Rachel Muisenga Reflects On Penn State Volleyball Future

Penn State women’s volleyball currently holds verbal commitments from three of the nation’s top 2021 prospects in Rachel Muisenga, Quinn Menger, and Anjelina Starck.

This week, we’re taking a look at these three to see what kind of players the Nittany Lions will be getting in 2021. First up is Wheaton, Illinois, native Rachel Muisenga, who committed to Penn State on August 2, 2018. You can read our articles about Menger here and Starck here.

Muisenga guided Benet Academy to a 41-1 record and the Class 4A state championship as a junior last November. The program’s fourth state title coincided with Muisenga’s transition to setter after being a right-side hitter her first two seasons playing high school volleyball. She took over the starting job after the graduation of Ally Van Eekeren, who’s now a rising sophomore at Creighton.

Benet Academy has produced quite a few Division I volleyball players over the years, including Wisconsin standouts Tiffany Clark and Lauren Barnes, who helped lead the Badgers to the national championship match against Stanford this past season.

“Benet Academy has shaped me in many ways,” Muisenga said. “Benet volleyball has helped my development as a player both mentally and physically. It has helped me become a stronger leader and develop my knowledge of the game.

“Watching Tiffany Clark and Lauren Barnes was always exciting. They have always been hard workers and now they have gone on to be very successful. Although I never played with them, I always admired their competitive personalities. I look up to them because they have been where I am and prepared in the right ways to be great.”

Muisenga grew up in a volleyball family, so there was no shortage of motivation around the house, either. Her older sisters, Sarah and Allison, both went on to play for the University of Chicago. Allison will be a senior defensive specialist this fall.

Rachel has established herself as a star setter on the club circuit for Adversity Volleyball, which is based out of Vernon Hills, Illinois — about a 40-mile drive north of her hometown. Muisenga and Starck, a 6-foot-2 outside hitter from Colorado Springs, Colorado, were recently named to the VolleyballMag.com 25 Underclassmen to Watch List.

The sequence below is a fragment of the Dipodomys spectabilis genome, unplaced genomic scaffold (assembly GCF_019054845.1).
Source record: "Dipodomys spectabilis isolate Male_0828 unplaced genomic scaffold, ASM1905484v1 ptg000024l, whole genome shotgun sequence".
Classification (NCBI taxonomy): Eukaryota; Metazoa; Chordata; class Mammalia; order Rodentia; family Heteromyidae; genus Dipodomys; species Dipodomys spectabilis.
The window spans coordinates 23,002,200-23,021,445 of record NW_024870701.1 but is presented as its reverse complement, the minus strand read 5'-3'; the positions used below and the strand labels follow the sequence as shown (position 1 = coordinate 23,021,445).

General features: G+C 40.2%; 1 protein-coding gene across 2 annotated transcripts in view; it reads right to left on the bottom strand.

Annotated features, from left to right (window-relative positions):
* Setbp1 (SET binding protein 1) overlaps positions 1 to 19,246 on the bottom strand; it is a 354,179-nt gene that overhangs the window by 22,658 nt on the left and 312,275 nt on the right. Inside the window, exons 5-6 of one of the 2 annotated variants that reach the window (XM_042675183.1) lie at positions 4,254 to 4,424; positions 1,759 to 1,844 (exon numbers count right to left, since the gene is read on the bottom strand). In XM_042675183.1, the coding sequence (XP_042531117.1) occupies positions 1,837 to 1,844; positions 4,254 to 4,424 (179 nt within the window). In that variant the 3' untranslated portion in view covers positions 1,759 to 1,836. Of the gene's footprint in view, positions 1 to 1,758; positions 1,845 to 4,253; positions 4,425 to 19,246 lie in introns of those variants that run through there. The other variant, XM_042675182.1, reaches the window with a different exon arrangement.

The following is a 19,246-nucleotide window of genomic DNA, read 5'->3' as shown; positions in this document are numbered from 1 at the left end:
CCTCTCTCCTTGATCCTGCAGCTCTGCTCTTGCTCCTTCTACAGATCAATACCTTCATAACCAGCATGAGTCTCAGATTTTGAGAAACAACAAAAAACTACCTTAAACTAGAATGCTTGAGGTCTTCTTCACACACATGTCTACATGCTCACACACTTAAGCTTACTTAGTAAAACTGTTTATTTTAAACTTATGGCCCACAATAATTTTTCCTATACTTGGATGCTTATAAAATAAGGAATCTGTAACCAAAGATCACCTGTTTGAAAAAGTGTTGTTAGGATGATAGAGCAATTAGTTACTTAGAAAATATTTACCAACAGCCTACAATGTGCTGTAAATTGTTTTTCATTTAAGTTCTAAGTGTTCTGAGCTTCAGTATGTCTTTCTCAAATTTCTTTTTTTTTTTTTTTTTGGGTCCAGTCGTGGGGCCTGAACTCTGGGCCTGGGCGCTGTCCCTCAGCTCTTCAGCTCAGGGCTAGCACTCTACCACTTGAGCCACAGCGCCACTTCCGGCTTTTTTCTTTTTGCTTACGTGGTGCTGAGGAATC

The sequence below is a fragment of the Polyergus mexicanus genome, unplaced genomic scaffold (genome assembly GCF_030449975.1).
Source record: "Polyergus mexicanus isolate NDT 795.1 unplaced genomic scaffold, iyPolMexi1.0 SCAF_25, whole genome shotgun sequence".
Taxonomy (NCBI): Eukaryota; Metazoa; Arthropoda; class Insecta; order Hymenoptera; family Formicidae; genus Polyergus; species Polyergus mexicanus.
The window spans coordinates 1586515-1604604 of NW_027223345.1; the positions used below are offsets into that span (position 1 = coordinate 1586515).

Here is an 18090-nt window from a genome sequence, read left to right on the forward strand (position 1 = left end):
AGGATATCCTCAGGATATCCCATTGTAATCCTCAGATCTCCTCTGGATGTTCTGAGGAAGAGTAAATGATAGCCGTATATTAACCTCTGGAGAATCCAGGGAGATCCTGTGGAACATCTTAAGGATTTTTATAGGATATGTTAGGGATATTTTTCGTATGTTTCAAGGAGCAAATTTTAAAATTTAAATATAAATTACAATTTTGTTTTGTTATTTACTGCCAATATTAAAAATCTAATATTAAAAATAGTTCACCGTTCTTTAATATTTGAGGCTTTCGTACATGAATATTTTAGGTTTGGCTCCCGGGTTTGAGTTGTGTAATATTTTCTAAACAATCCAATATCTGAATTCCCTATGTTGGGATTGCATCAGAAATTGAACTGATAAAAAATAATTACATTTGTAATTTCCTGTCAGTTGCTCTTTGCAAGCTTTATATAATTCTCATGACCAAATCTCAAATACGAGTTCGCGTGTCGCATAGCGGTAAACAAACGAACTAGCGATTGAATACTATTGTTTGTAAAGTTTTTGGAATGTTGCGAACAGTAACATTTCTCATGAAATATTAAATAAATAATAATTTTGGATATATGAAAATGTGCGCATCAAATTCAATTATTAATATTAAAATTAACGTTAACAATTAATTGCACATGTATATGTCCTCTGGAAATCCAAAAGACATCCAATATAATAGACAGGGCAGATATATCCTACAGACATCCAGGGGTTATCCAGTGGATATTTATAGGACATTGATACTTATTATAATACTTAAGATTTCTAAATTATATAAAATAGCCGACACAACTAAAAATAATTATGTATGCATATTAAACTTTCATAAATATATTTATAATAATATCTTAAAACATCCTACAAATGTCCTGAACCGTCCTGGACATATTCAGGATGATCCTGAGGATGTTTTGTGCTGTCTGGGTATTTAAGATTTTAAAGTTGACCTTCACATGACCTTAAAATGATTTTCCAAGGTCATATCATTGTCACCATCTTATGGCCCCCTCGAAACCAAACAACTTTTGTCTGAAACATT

“I met Anjelina at camp last summer and she was so sweet and fun to play with,” Muisenga said. “She is a very well-rounded player. Anjelina has great serve-receive and defense and can hit the ball hard.”

Checking in at 6-feet tall, Muisenga brings ample size and versatility to the setter position and was already touching 10 feet early in her high school career, according to her coach, Brad Baker. She has all the tools necessary to be a six-rotation player for the Nittany Lions one day.

“A strength of mine is my big hands and long arms,” Muisenga said. “I also love to compete and be loud. Something I need to improve on is my quickness to the ball, because the game just gets faster. I also need to stay disciplined on defense.”

Muisenga and Menger, a 5-foot-11 setter from Richmond, Virginia, took their official visits to Penn State together this past September when the Nittany Lions welcomed Stanford and Oregon to Rec Hall for the Big Ten/Pac-12 Challenge. They also attended the 100th (and potentially final) meeting between Penn State and Pitt’s football programs at Beaver Stadium that weekend.

“Quinn is a great player,” Muisenga said. “She is tough and plays great defense. I love her energy on the court.”

Muisenga also discussed her recruitment and what it was about Penn State that drew her in and made her feel comfortable committing to Russ Rose’s program. Like many recruits visiting Penn State’s campus, she mentioned the Berkey Creamery’s famous ice cream as a highlight.

“I was looking at a few other schools in the Big Ten and the SEC, but I ultimately chose Penn State because of the culture. After my first camp, I knew it was where I wanted to be. It is a very successful program with a great coaching staff and I admired the team and their work ethic. I also loved the campus and the people I met.”

Penn State and U.S. women’s national team fans are certainly familiar with Muisenga’s two biggest influences on the volleyball court.

“The two athletes I looked up to most were Micha Hancock and Lauren Carlini,” she said. “I loved watching Micha play because she is so competitive and a great player. Lauren grew up and played near me, so I have watched and admired her for a long time.”

All-American setter Gabby Blossom will be a senior when Muisenga arrives at Penn State in 2021, but that doesn’t mean Muisenga won’t factor into the rotation in some capacity as a true freshman. Rose is known for being creative with his substitutions and Muisenga offers plenty of upside at a variety of positions.

“I spent time with Rachel last summer at camp and she is really nice,” Starck said. “We got along great and I am excited to have the opportunity to play with her for four years. Rachel has a great work ethic and great attitude.”

Although competitive sports have largely come to a standstill around the world as a result of the coronavirus pandemic, and it’s currently unclear when it will be safe to start back up again, Muisenga hasn’t let that affect her training.

“Before I get to the Penn State campus, I want to continue to progress my game on two levels,” Muisenga said. “I am going to work on my skills and the strategic part of the game. Another goal I have is to continue to improve my strength and fitness to prepare for the high level of play.”